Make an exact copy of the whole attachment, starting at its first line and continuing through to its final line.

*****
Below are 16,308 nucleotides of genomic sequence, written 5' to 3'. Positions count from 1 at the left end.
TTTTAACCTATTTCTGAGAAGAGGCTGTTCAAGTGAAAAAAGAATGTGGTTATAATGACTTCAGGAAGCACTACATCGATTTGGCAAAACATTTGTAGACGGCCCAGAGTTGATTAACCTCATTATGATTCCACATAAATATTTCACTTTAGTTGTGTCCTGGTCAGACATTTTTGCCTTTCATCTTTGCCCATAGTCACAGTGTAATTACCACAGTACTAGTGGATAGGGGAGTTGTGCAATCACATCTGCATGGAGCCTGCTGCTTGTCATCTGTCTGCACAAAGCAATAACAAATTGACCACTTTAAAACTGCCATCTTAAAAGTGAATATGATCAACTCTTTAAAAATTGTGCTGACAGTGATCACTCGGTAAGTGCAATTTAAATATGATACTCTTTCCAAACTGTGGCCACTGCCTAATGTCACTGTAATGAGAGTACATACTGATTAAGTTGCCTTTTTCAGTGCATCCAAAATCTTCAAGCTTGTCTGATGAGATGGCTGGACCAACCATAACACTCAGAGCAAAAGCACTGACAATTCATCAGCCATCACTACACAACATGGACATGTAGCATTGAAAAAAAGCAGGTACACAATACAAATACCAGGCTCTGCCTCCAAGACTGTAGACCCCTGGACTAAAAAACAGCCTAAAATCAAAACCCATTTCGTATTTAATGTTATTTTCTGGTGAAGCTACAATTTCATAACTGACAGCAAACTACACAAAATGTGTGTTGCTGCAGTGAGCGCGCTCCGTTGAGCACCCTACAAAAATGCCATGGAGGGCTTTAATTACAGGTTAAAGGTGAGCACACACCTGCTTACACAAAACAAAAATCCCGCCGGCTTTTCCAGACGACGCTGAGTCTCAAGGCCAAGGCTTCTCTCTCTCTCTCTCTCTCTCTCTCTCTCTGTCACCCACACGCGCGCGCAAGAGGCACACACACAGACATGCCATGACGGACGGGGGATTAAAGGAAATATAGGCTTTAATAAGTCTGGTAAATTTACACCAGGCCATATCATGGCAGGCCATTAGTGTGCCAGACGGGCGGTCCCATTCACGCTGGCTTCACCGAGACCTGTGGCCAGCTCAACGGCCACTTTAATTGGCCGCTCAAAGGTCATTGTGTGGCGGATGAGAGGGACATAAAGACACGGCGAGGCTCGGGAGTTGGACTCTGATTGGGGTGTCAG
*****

Below are 16,308 nucleotides of genomic sequence, written 5' to 3'. Positions count from 1 at the left end.
TTTTAACCTATTTCTGAGAAGAGGCTGTTCAAGTGAAAAAAGAATGTGGTTATAATGACTTCAGGAAGCACTACATCGATTTGGCAAAACATTTGTAGACGGCCCAGAGTTGATTAACCTCATTATGATTCCACATAAATATTTCACTTTAGTTGTGTCCTGGTCAGACATTTTTGCCTTTCATCTTTGCCCATAGTCACAGTGTAATTACCACAGTACTAGTGGATAGGGGAGTTGTGCAATCACATCTGCATGGAGCCTGCTGCTTGTCATCTGTCTGCACAAAGCAATAACAAATTGACCACTTTAAAACTGCCATCTTAAAAGTGAATATGATCAACTCTTTAAAAATTGTGCTGACAGTGATCACTCGGTAAGTGCAATTTAAATATGATACTCTTTCCAAACTGTGGCCACTGCCTAATGTCACTGTAATGAGAGTACATACTGATTAAGTTGCCTTTTTCAGTGCATCCAAAATCTTCAAGCTTGTCTGATGAGATGGCTGGACCAACCATAACACTCAGAGCAAAAGCACTGACAATTCATCAGCCATCACTACACAACATGGACATGTAGCATTGAAAAAAAGCAGGTACACAATACAAATACCAGGCTCTGCCTCCAAGACTGTAGACCCCTGGACTAAAAAACAGCCTAAAATCAAAACCCATTTCGTATTTAATGTTATTTTCTGGTGAAGCTACAATTTCATAACTGACAGCAAACTACACAAAATGTGTGTTGCTGCAGTGAGCGCGCTCCGTTGAGCACCCTACAAAAATGCCATGGAGGGCTTTAATTACAGGTTAAAGGTGAGCACACACCTGCTTACACAAAACAAAAATCCCGCCGGCTTTTCCAGACGACGCTGAGTCTCAAGGCCAAGGCTTCTCTCTCTCTCTCTCTCTCTCTCTCTCTCTGTCACCCACACGCGCGCGCAAGAGGCACACACACAGACATGCCATGACGGACGGGGGATTAAAGGAAATATAGGCTTTAATAAGTCTGGTAAATTTACACCAGGCCATATCATGGCAGGCCATTAGTGTGCCAGACGGGCGGTCCCATTCACGCTGGCTTCACCGAGACCTGTGGCCAGCTCAACGGCCACTTTAATTGGCCGCTCAAAGGTCATTGTGTGGCGGATGAGAGGGACATAAAGACACGGCGAGGCTCGGGAGTTGGACTCTGATTGGGGTGTCAG